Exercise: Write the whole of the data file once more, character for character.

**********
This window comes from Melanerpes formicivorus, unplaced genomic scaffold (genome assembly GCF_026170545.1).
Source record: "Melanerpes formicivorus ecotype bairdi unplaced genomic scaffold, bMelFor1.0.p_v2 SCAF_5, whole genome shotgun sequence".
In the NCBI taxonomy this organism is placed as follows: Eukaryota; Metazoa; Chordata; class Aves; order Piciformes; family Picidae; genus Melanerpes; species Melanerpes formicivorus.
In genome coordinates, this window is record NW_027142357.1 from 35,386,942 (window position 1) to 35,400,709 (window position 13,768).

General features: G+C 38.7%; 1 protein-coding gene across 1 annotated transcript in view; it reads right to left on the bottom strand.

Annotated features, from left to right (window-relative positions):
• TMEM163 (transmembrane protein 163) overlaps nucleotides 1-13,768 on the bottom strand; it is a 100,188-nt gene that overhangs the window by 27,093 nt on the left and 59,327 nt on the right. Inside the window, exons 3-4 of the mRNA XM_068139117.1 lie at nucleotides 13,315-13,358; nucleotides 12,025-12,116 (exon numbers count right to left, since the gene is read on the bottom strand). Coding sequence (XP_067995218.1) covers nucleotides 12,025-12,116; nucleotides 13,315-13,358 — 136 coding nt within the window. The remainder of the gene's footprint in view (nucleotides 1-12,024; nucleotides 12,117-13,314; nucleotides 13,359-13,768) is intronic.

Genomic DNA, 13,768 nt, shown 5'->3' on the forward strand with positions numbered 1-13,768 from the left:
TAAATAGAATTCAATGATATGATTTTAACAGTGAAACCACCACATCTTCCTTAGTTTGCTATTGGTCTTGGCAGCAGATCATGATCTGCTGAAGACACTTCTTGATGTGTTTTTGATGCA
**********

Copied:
This window comes from Melanerpes formicivorus, unplaced genomic scaffold (genome assembly GCF_026170545.1).
Source record: "Melanerpes formicivorus ecotype bairdi unplaced genomic scaffold, bMelFor1.0.p_v2 SCAF_5, whole genome shotgun sequence".
In the NCBI taxonomy this organism is placed as follows: Eukaryota; Metazoa; Chordata; class Aves; order Piciformes; family Picidae; genus Melanerpes; species Melanerpes formicivorus.
In genome coordinates, this window is record NW_027142357.1 from 35,386,942 (window position 1) to 35,400,709 (window position 13,768).

General features: G+C 38.7%; 1 protein-coding gene across 1 annotated transcript in view; it reads right to left on the bottom strand.

Annotated features, from left to right (window-relative positions):
• TMEM163 (transmembrane protein 163) overlaps nucleotides 1-13,768 on the bottom strand; it is a 100,188-nt gene that overhangs the window by 27,093 nt on the left and 59,327 nt on the right. Inside the window, exons 3-4 of the mRNA XM_068139117.1 lie at nucleotides 13,315-13,358; nucleotides 12,025-12,116 (exon numbers count right to left, since the gene is read on the bottom strand). Coding sequence (XP_067995218.1) covers nucleotides 12,025-12,116; nucleotides 13,315-13,358 — 136 coding nt within the window. The remainder of the gene's footprint in view (nucleotides 1-12,024; nucleotides 12,117-13,314; nucleotides 13,359-13,768) is intronic.

Genomic DNA, 13,768 nt, shown 5'->3' on the forward strand with positions numbered 1-13,768 from the left:
TAAATAGAATTCAATGATATGATTTTAACAGTGAAACCACCACATCTTCCTTAGTTTGCTATTGGTCTTGGCAGCAGATCATGATCTGCTGAAGACACTTCTTGATGTGTTTTTGATGCA